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Eh Tu Germany? Finance Minister Says “No Alternative But To Borrow”

Eh Tu Germany? Finance Minister Says "No Alternative But To Borrow"

Courtesy of Mish

Aerial view of a city, Rothenburg and Town Square, Germany

Germany, the last of the stalwarts fighting to heed the European Union’s limit of 3 percent budget deficits, is about to throw in the towel.

Please consider German Budget Plan Foresees Record Borrowing.

The new center-right German government agreed Wednesday on a budget that would drastically ramp up borrowing — and the deficit — next year as the country emerged from its worst economic crisis in decades. The 2010 budget for Germany, the largest European economy, is 7.3 percent larger than the one for this year, rising to €325.4 billion, or $474.3 billion.

Much of the extra spending would be earmarked for the Labor Ministry: Payouts for unemployment were expected to rise along with the number of jobless because of the continuing weak economy. A few perks were included in the proposal as well, like an additional €20 a month in family allowances and a reduction in the value-added tax on hotel bills.

About 20 percent of the budget will be financed by new government borrowing, which will more than double, to €86 billion in 2010, from €37 billion this year. “What we are looking at frankly is the worst budget situation since the war,” said Steffen Kampeter, deputy finance minister.

Wolfgang Schaüble, the conservative finance minister, said during a debate by the Parliament’s budget committee that the government had no alternative but to borrow.

Mr. Schaüble said this year’s budget deficit as a percentage of gross domestic product would be 2.9 percent to 3.1 percent, which suggests that Germany might just meet the European Union’s limit of 3 percent. Next year, however, the deficit is likely to rise to at least 5 percent of G.D.P., Mr. Schaüble said.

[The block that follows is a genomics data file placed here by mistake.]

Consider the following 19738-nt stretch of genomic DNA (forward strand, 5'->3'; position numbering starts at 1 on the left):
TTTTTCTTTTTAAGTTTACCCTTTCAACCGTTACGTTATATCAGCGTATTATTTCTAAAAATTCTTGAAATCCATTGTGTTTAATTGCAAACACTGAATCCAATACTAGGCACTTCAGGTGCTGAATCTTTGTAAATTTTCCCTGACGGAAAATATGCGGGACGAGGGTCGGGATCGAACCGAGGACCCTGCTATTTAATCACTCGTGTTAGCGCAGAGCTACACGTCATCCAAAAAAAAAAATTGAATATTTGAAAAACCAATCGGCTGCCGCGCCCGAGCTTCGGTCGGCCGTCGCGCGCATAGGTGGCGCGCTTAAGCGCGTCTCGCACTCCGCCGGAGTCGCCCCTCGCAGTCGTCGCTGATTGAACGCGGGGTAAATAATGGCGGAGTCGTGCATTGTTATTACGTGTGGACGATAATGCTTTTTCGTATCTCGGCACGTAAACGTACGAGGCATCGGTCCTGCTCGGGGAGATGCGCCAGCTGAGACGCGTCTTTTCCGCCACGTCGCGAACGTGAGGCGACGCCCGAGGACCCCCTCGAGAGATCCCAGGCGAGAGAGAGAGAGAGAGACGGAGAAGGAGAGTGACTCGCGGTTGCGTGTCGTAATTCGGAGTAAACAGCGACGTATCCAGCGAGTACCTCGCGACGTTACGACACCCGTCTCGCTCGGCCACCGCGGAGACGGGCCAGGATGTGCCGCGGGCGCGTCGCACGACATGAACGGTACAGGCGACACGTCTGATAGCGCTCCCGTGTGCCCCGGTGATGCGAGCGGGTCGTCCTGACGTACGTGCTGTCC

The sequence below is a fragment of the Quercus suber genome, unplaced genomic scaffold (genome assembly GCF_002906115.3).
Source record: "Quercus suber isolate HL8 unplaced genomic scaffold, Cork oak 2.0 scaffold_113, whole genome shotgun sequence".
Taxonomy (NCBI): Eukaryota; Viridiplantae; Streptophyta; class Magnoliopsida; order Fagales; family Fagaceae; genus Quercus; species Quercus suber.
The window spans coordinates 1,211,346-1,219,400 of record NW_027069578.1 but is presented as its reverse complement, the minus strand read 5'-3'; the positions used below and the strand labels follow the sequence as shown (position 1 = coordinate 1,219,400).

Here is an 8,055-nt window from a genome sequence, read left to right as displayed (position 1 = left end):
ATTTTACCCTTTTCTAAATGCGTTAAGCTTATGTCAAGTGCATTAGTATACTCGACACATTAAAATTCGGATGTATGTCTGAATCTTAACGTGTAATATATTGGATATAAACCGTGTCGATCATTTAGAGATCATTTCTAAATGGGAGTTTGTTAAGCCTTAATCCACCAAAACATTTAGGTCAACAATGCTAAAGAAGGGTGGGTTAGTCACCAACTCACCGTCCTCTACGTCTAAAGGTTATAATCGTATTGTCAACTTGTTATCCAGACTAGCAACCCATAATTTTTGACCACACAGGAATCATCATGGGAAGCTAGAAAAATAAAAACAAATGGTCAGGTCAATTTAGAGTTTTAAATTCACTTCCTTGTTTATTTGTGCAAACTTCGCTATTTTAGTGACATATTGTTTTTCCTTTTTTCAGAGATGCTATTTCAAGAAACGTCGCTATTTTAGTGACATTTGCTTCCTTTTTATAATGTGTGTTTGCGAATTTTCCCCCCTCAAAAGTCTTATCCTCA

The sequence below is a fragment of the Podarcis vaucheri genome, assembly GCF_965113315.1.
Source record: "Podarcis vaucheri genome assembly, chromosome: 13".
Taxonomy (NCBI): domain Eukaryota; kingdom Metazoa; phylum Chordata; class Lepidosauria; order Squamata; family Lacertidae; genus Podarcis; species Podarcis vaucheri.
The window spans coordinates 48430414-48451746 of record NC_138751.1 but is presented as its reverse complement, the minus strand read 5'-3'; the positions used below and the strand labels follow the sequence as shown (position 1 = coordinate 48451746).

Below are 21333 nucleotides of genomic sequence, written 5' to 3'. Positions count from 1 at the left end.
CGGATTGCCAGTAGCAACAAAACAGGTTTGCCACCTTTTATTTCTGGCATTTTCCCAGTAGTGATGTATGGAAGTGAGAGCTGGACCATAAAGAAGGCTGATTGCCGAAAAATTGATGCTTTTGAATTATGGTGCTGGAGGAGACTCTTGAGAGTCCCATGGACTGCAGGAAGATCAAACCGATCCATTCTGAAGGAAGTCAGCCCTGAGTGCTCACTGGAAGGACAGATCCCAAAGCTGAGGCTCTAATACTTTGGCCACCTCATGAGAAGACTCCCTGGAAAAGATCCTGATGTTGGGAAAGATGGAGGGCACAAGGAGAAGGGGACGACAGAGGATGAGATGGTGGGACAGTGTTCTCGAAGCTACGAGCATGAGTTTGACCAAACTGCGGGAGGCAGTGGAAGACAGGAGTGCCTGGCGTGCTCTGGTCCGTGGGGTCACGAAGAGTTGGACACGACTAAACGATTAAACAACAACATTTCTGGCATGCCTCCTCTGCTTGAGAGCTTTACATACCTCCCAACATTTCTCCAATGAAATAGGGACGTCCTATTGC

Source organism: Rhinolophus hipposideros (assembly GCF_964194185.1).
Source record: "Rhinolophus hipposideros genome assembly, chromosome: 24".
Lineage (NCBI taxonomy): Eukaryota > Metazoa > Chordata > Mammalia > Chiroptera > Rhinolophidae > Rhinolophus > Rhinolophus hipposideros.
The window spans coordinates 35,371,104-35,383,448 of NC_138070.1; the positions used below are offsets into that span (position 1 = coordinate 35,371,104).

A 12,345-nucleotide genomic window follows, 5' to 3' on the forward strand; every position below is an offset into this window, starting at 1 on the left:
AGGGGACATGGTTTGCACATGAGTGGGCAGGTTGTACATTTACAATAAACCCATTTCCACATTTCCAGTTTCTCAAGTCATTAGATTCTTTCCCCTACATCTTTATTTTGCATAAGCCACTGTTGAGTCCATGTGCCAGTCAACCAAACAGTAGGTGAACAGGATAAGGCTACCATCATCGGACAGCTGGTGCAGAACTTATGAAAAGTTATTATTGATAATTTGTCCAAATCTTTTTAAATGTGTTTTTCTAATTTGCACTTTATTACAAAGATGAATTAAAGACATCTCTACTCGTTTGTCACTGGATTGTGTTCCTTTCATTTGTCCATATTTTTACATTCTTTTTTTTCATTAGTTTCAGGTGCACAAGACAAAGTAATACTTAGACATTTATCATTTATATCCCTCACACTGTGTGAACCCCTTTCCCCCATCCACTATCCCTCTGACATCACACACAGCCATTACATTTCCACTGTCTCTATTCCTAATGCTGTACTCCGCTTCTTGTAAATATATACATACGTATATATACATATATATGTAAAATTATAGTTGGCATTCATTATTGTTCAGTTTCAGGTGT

Carsten Schneider, a lawmaker and budget expert for the opposition Social Democrats, called the budget plan unacceptable because, he said, there were no details about how the deficit reductions would be accomplished.

Who Coulda Thunk?

Just a few days ago someone was buying UUP dollar calls. There were 340,000 calls traded vs. 183 puts. Coincidence?

What Happened Since

  • Additional downgrades of Greece by Moody’s
  • Action by the ECB on covered bonds
  • German budget deficit about to balloon

There is a very big difference between a concentrated bet by one or two players and the masses speculating in calls. That trade smacked of someone knowing something (or thinking they did, and in this case correctly).

Germany Reduces Military Budget

The article points out 

Germany’s military budget will be reduced next year by 0.1 percent, to €31.1 billion. Even though the decline is marginal, it could send a negative signal to the 4,300 German troops based in northern Afghanistan, who have been demanding more sophisticated equipment to protect themselves against insurgents.

It could also send the wrong signal to Germany’s NATO allies just at a time when the United States has asked NATO to send an additional 7,000 troops to Afghanistan. Germany was asked this week to provide a minimum of 500 more troops.

My advice to Germany is to beat the rush, pull all its troops out now, and cut its military budget further. My advice for the US is the same.

Thoughts On The Dollar Rally

My friend "BC" offered an opinion this morning that is well worth considering. "BC" writes:

A resumption of a US$ rally will coincide with another giant sucking sound of US firms’ investment and trade credits leaving China and China’s so-called "export" sector (US firms’ subsidiaries’ exports) contracting further.

This will require the PBOC to attempt to print money even faster to make up for the loss of export income and jobs, increasing the already high risk of a banking system and financial implosion at some point hereafter, and perhaps soon.

China is overheating as I have said many times recently. Globally, the question is when this stimulus nonsense blows up, not if.

Mike "Mish" Shedlock

 


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